Songs of political prisoners: from Varshavyanka to Kolyma

Songs of political prisoners: from Varshavyanka to Kolyma

Songs of political prisoners: from Varshavyanka to KolymaRevolutionaries, “prisoners of conscience”, dissidents, “enemies of the people” – political prisoners have been called as they have over the past few centuries. However, is it really all about the name? After all, a thinking, thoughtful person will almost inevitably be disliked by any government, any regime. As Alexander Solzhenitsyn correctly noted, “the authorities fear not those who are against them, but those who are above them.”

The authorities either deal with dissidents according to the principle of total terror – “the forest is cut down, the chips fly”, or they act selectively, trying to “isolate, but preserve.” And the chosen method of isolation is imprisonment or a camp. There was a time when a lot of interesting people gathered in the camps and zones. There were also poets and musicians among them. This is how the songs of political prisoners began to be born.

And it doesn’t matter that from Poland…

One of the first revolutionary masterpieces of prison origin is the famous “Warshavyanka”. The name is far from accidental – indeed, the original lyrics of the song are of Polish origin and belong to Vaclav Svenicki. He, in turn, relied on the “March of the Zouave” (the so-called French infantrymen who fought in Algeria).


Варшавянка / Warszawianka / Varshavianka (1905 - 1917)

The text was translated into Russian by a “professional revolutionary” and Lenin’s comrade-in-arms, Gleb Krzhizhanovsky. This happened while he was in the Butyrka transit prison, in 1897. Six years later, the text was published. The song, as they say, went to the people: it called to fight, to the barricades. It was sung with pleasure until the end of the civil war.

From prison to eternal freedom

The tsarist regime treated the revolutionaries quite liberally: exile to settlement in Siberia, short prison terms, rarely anyone except Narodnaya Volya members and terrorists were hanged or shot. When, after all, political prisoners went to their deaths or saw off their fallen comrades on their last mournful journey, they sang a funeral march “You fell victim in the fatal struggle”. The author of the text is Anton Amosov, who published under the pseudonym Arkady Arkhangelsky. The melodic basis is set by a poem by the blind poet of the 19th century, a contemporary of Pushkin, Ivan Kozlov, “The drum did not beat before the troubled regiment…”. It was set to music by composer A. Varlamov.

You fell victim in the fatal struggle

Вы жертвою пали Революционный реквием Russian Choir

It is curious that one of the verses refers to the biblical story of King Belshazzar, who did not heed the formidable mystical prediction about the death of both himself and all of Babylon. However, this reminiscence did not bother anyone – after all, further in the text of the song of political prisoners there was a formidable reminder to modern tyrants that their arbitrariness would sooner or later fall, and the people would become “great, powerful, free.” The song was so popular that for a decade and a half, from 1919 to 1932. its melody was set to the chimes of the Spasskaya Tower of the Moscow Kremlin when midnight came.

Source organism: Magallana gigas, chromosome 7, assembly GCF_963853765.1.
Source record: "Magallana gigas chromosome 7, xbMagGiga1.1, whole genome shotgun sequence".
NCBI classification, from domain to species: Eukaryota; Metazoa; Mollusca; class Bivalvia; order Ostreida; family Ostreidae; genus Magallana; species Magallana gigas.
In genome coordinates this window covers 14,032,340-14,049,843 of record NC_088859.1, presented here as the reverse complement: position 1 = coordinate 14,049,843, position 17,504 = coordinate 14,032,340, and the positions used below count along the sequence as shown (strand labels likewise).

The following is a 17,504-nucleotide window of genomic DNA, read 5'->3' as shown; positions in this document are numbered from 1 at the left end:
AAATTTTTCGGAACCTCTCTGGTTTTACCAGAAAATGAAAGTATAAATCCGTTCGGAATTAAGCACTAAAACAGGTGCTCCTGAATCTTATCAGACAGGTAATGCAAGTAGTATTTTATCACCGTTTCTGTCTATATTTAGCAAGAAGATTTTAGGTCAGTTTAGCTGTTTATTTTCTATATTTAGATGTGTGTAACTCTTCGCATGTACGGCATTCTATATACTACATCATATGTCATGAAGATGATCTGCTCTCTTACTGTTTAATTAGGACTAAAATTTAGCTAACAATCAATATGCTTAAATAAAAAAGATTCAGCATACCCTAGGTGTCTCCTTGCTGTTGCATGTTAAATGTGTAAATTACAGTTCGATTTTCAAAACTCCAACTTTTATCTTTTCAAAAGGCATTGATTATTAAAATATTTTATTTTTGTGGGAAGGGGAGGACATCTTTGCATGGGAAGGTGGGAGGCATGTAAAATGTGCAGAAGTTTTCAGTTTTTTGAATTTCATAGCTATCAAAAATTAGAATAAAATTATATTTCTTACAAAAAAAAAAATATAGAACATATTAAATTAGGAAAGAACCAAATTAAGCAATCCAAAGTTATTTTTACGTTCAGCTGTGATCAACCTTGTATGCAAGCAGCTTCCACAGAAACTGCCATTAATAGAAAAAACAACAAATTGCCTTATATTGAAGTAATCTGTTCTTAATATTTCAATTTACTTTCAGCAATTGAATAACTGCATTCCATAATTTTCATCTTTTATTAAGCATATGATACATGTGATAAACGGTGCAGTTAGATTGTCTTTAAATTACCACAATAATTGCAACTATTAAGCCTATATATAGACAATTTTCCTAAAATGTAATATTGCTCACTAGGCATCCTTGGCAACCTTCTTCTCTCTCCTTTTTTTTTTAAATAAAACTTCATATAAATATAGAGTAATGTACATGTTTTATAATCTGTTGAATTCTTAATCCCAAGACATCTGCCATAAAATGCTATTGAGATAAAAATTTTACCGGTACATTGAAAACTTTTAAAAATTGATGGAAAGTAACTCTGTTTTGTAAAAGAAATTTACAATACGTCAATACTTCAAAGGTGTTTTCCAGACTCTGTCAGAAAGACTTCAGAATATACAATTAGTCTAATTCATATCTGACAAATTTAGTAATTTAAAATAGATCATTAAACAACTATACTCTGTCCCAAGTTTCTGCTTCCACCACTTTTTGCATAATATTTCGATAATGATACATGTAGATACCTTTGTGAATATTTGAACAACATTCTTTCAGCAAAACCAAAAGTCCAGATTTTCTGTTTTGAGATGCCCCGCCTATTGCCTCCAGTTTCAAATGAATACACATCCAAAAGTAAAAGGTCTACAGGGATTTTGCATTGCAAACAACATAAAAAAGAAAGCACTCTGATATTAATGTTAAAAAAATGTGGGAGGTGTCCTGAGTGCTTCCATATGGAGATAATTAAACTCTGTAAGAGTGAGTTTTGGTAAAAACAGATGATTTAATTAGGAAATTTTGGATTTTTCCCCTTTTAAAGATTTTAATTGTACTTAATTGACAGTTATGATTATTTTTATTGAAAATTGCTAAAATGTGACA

The song was also popular among political prisoners “Tortured by severe bondage” – crying for a fallen comrade. The reason for its creation was the funeral of student Pavel Chernyshev, who died of tuberculosis in prison, which resulted in a mass demonstration. The author of the poems is considered to be G.A. Machtet, although his authorship was never documented – it was only theoretically justified as probable. There is a legend that this song was sung before the execution by the Young Guard in Krasnodon in the winter of 1942.

Tortured by heavy bondage

When there is nothing to lose…

Songs of political prisoners of the late Stalinist period are, first of all, “I remember that Vanino port” и “Across the Tundra”. The port of Vanino was located on the shores of the Pacific Ocean. It served as a transfer point; trains with prisoners were delivered here and reloaded onto ships. And then – Magadan, Kolyma, Dalstroy and Sevvostlag. Judging by the fact that the Vanino port was put into operation in the summer of 1945, the song was written no earlier than this date.

I remember that Vanino port

Whoever was named as the authors of the text – famous poets Boris Ruchev, Boris Kornilov, Nikolai Zabolotsky, and unknown to the general public Fyodor Demin-Blagoveshchensky, Konstantin Sarakhanov, Grigory Alexandrov. Most likely the authorship of the latter – there is an autograph from 1951. Of course, the song broke away from the author, became folklore and acquired numerous variants of the text. Of course, the text has nothing to do with primitive thieves; before us is poetry of the highest standard.

As for the song “Train Vorkuta-Leningrad” (another name is “Across the Tundra”), its melody is very reminiscent of the tearful, ultra-romantic yard song “The Prosecutor’s Daughter”. Copyright was recently proven and registered by Grigory Shurmak. Escapes from the camps were very rare – the fugitives could not help but understand that they were doomed to death or to a late execution. And, nevertheless, the song poetizes the eternal desire of prisoners for freedom and is imbued with hatred of the guards. Director Eldar Ryazanov put this song into the mouths of the heroes of the film “Promised Heaven”. So the songs of political prisoners continue to exist today.

By tundra, by rail…

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